Now, show the sketch(es). Pitch your concepts. Listen. Get people excited. Be open-minded (or, hell, just fake it). Listen, listen, and listen. When you’re not listening, ask questions. Have your designer on hand to participate with you.
Weighing the impact of team recommendations on scope and timing. Once the show and tell is over, talk about the production and design cycles in a general sense and, if you’re able (you’ll have to think on your feet), how the group’s feedback might affect the schedule and scope of the graphic.
Don’t speak for the designer if the designer is not there.
Be careful here–particularly if the designer (for whatever reason) is not part of the conversation. Don’t make assumptions about how easy or difficult it will be to implement a particular suggestion. What looks easy to you may take a long time to illustrate. What seems like a no-brainer idea may not be supported by the data. What seems like a good suggestion may have cascading effects on the design that only the designer can spot. When in doubt, be noncommittal.
Part 5: Keep iterating.
Once you’ve had these conversations, you can keep iterating the sketch as needed. Easy peasy, right? Sure. I usually allow for about 2-3 iterations of a sketch. More than that, and I like to put in a hard stop to bring the team back together to ensure that we’re not going off track. Each iteration should be more refined and have fewer issues. If you find yourself or your team continually revising or revisiting the same things, this may not be a good idea to execute as a graphic.
Part 6: Start illustrating and designing. When do you move from paper and pencil to design?
For me, once the structure, content and data are mostly locked down (this is what we want to say, in this order, this is the data we want to show, and this is how we want to show it) it’s safe to move to design.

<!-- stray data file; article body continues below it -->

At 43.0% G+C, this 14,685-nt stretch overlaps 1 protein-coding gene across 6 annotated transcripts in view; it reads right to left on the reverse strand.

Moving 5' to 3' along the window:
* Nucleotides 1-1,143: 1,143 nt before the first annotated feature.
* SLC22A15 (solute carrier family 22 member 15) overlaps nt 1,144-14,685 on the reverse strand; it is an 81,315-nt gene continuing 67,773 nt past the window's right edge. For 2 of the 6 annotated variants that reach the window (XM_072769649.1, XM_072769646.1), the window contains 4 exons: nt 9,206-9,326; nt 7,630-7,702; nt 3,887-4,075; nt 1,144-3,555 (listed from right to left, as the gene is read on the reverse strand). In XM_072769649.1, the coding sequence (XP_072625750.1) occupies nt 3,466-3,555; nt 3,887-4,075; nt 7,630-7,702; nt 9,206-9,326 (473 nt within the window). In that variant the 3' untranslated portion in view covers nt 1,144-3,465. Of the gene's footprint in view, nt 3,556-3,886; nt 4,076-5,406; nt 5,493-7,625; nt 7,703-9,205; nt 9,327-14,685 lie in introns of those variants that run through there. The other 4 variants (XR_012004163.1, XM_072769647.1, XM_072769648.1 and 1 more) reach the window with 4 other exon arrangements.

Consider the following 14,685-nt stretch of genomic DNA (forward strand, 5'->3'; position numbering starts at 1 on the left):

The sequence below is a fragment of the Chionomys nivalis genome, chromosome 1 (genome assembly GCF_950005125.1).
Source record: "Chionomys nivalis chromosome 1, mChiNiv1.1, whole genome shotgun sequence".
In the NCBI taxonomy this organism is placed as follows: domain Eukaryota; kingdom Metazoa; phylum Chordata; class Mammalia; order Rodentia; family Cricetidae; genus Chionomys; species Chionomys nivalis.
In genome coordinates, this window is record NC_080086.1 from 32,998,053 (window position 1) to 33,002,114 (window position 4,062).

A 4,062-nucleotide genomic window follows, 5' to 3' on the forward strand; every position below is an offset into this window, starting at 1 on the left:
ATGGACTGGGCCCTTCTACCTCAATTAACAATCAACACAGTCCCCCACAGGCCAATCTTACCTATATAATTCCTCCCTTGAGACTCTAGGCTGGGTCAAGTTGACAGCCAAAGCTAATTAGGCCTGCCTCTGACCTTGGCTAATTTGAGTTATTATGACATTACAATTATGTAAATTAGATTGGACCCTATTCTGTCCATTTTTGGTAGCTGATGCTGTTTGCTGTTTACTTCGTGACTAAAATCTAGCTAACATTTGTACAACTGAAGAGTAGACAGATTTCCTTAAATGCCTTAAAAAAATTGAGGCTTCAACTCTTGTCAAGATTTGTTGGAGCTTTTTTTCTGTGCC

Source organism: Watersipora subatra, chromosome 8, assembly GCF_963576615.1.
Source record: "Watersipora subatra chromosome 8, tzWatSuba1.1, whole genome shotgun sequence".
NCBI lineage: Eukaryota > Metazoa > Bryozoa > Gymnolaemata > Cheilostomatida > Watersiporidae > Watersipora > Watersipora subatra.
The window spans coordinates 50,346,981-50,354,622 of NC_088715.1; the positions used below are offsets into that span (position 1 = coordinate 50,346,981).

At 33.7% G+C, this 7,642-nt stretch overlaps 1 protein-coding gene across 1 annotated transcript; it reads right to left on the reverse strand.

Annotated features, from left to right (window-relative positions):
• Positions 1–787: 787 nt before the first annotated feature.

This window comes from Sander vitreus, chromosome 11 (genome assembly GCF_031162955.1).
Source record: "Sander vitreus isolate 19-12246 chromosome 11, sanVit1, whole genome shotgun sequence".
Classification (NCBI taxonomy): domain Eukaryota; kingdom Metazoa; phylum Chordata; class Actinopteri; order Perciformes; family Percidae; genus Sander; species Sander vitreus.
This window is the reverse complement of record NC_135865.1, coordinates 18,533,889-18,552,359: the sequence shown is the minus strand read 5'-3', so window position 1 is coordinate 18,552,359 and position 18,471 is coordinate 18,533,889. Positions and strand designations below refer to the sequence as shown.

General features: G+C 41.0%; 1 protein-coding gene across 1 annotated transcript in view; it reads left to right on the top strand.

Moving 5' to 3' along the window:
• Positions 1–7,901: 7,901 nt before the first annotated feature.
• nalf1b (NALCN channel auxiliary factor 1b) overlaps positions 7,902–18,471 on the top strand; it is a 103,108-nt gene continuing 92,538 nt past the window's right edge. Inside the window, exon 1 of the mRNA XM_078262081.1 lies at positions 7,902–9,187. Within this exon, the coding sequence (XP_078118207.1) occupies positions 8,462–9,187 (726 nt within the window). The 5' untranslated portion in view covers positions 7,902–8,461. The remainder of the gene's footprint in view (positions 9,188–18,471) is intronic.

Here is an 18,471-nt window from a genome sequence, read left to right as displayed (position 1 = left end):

- Before you start designing, confirm that the data is final. Really, really final. Your designer will love you, you’ll save time, and you’ll make fewer mistakes.
- Once in design, keep your design cycles lean and tight.
- Remember all the work you put into the initial presentation discussions? Keep referring to the commitments that your team and reviewers made in terms of who sees what, when and how they’re allowed to influence the graphic. (Good luck with that.)
- Follow best practices. Don’t force your designer to unnecessarily embellish in order to add visual appeal.
- Again, if you find yourself or the team going through too many edits, stop. Revisit whether this project is feasible.
Understand the nature of edits, who’s making them, and why. Too many edits can be a result of:
- Too many writers involved (or the wrong people suggesting edits).
- Team members brought in to give feedback who were not made aware of the original goals, audience and dynamics of the project.
- People (including the designer or project lead) who lack the necessary skills or experience.
- Not enough of an overall direction given to team about what the graphic needs to accomplish, for whom and why.
- Decision-makers not focused appropriately enough to give careful feedback (I notice this a lot when working with people who are very, very busy. You might see a lot of edits and back-and-forth when these folks aren’t able to focus on the product as a whole, and consequently keep “catching” things with each iteration.
- The data changes.
- Rushed timing. Assumptions are made about how long an graphic will take to produce by the wrong people.
- Wrong assumptions made about how “easy” it is to create a graphic from repurposed content.
Part 7: Lessons learned.
No matter how successful or unsuccessful your first efforts, you can learn from them. How you impart those lessons to your team is the subject of another post. But suffice it to say that you should keep a close eye on what worked and what didn’t, and get at least an informal sense from all team members involved in order to refine your process and your team for the next time.
Well, that’s it. Go forth, enjoy, and make things easy to understand for the rest of us. And be nice to your designers.